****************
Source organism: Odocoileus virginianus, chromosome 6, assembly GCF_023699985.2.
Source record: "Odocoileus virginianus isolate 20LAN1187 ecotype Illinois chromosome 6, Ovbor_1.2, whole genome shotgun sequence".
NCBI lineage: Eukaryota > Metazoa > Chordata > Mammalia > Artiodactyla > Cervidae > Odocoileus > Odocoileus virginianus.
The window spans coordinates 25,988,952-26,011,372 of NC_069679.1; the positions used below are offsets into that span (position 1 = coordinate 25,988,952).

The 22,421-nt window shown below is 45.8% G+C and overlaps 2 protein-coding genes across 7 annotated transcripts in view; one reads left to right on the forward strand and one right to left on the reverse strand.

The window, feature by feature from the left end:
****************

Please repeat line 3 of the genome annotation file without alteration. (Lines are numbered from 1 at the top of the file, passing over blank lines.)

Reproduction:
NCBI lineage: Eukaryota > Metazoa > Chordata > Mammalia > Artiodactyla > Cervidae > Odocoileus > Odocoileus virginianus.